Startup Baby: Five Tips to Thinking and Acting Entrepreneurial in Your Corporate Gig

Two years ago, I was asked to start a new business unit within SAP. After 20 years of living and breathing “corporate,” I packed my bags in Germany and left for Silicon Valley in pursuit of a new intrapreneurship opportunity.

Nurturing a startup within an established company comes with its fair share of hurdles. It demands just as much blood, sweat, and tears as if you were starting your own business; intrapreneurs require a different set of disciplines. Here are my five tips for those who decide to leave their comfort zone, quit the corporate role, and start as an intrapreneur within a larger corporation.

Tip 1: Unlearn corporate habits and think startup.

Be intentional about unlearning and changing specific behaviors. Making the move from a corporate role to a startup job often seems like the polar opposite, but truthfully, it is a combination of what to unlearn from your corporate job and what you keep from it that benefits you in the long run.

Large corporate skills, such as ability to confidently engage with big enterprise customers, taking a business to profitable growth, or developing a solid strategy carry over very well. Success in a startup also needs a clear vision and an almost obsessive focus on the customer, with the people being the No. 1 determinant of success.

You have to be able to discern which corporate business processes serve your business and which do not, and cut out the ones that don’t — immediately. The interesting thing about this is that as an intrapreneur, you can! The wait-and-see approach is definitely one of those corporate habits that has no place in this new world. I recently attended an executive program at Stanford where Professor Robert Siegel said “bureaucracy is structure without purpose.”

You will wear many hats during the course of one business day at a startup, from strategy to product to execution to selling. It’s just reality and it’s extraordinary. Learn to embrace your many hats and not push back on them.

Tip 2: Falling in love with your own stuff will end in a messy divorce.

Many businesses fail because the creator is simply too much in love with her own idea. There are countless stories of startups with amazing ideas, loaded with features and functions. However, the business with the most features and functions doesn’t necessarily win in the market. Test-driving different business models and pricing structures may be necessary before you get it right.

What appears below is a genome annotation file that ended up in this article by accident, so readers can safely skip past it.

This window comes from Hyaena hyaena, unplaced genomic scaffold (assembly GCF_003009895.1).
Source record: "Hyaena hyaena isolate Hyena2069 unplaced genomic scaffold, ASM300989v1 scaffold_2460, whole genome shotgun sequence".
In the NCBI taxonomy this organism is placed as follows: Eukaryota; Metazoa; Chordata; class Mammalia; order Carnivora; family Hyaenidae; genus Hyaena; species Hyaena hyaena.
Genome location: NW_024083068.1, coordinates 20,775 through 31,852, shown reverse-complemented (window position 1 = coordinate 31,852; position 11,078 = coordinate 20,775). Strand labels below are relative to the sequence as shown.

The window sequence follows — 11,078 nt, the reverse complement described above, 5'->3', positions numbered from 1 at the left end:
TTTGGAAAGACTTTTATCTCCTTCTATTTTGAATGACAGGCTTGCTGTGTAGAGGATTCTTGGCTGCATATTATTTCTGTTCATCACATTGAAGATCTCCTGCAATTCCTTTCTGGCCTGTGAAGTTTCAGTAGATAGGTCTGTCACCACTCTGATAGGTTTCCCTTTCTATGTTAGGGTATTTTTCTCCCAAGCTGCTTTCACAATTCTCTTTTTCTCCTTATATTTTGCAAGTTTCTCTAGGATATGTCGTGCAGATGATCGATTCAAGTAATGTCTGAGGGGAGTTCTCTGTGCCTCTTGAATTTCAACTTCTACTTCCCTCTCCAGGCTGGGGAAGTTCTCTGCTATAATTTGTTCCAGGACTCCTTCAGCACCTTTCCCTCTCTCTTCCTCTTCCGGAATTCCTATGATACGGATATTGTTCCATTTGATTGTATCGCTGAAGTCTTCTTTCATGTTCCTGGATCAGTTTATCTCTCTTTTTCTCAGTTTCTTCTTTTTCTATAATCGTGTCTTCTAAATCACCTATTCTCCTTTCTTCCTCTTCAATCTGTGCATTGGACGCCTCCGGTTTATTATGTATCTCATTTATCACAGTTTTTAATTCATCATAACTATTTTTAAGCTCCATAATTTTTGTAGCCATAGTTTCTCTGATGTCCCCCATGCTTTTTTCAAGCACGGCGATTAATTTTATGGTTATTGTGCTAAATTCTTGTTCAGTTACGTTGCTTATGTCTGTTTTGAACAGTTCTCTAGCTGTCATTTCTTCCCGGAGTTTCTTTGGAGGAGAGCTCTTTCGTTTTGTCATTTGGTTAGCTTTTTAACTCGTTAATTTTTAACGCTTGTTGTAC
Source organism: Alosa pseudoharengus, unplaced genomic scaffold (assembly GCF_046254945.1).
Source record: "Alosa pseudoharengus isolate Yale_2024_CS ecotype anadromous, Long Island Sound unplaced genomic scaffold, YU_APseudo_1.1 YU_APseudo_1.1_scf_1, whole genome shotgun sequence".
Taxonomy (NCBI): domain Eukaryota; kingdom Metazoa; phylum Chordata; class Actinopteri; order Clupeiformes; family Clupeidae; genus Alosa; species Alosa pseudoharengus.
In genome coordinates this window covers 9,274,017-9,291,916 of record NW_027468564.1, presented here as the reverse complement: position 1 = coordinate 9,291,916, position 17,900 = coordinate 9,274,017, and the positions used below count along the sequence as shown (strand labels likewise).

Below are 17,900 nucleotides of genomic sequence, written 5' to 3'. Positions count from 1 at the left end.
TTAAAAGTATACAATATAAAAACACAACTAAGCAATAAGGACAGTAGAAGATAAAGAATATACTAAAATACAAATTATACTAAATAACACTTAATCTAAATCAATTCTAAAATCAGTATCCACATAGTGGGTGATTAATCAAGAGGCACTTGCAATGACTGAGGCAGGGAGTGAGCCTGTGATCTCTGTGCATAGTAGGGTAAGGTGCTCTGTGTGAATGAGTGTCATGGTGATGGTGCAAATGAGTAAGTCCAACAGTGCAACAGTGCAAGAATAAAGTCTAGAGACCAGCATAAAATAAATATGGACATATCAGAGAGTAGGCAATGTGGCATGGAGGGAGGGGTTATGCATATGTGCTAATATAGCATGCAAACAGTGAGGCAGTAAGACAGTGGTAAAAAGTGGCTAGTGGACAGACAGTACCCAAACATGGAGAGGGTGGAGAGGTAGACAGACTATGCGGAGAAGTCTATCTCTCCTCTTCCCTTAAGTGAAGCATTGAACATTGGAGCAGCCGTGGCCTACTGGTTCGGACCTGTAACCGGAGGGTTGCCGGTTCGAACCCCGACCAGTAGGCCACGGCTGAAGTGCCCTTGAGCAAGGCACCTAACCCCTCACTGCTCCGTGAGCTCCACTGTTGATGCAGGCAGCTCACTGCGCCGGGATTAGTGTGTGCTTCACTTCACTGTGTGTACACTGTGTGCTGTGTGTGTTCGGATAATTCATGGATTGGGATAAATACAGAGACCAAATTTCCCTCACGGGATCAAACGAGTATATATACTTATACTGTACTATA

Your elevator pitch is key; practice your elevator pitch to anyone and everyone who will listen. Do this so that you can get to the value and essence of your business and be sure to internalize feedback — no matter how difficult it is to hear someone talk negatively.

Tip 3: Seeing is believing.

There are many advantages to having a large corporation backing you, be it its brand power or using its established go-to-market channels. But be clear, from the minute you launch your internal startup, you are on a clock. I am genetically an optimist, but if you cannot demonstrate tangible results quickly, you will fail and it will impact the team.

Even if you are successful by startup means, your achievements are still fairly small in comparison to the rest of a large company. So, be sure to have thick skin, minimize bureaucracy, and leverage your network to grow the business.

Tip 4: Choose your own destiny and learn to fail properly.

In the beginning, your team is your business. All you have is an idea and a small team. Focus No. 1 is building up your team with the right people versus delivering content. You will be haunted for a long time if you reverse that order. I believe strongly in picking your own team, because you will be counting on every single team member to be CEOs in their own right with full accountability. You need people that share your same passion, vision, and values as you start to build the brand. Choosing your own team is not a luxury, it is a necessity to realize your dreams.

Be sure you choose people who are resilient and resourceful. Chances are you won’t get your offering right the first time. Edison went through 1,000 unsuccessful attempts at inventing the light bulb. The creator of Dyson vacuums went through over 5,000 failed prototypes and his whole life savings before it finally worked. Therefore, plan on it, know that you will need multiple iterations so that the failures are absorbable.

Tip 5: Stories (not slides) inspire.

Of course, when founding a startup, you have to iterate and circulate your vision, strategy, and business plan. It has to be sound. An entrepreneur’s critical challenge in building a startup is time. A speedy time-to-market could mean life or death. The only thing that matters to the outside world is the impact to customers. Get your customers to talk about you and the impact you drove for them. Stories evoke empathy. Customers are your best advocates and influencers that you could ever have.

Get the results first, then communicate and spread the word.

Follow me: @arnold_ih, #SAPDataNetwork

Helen Arnold is president of the SAP Data Network.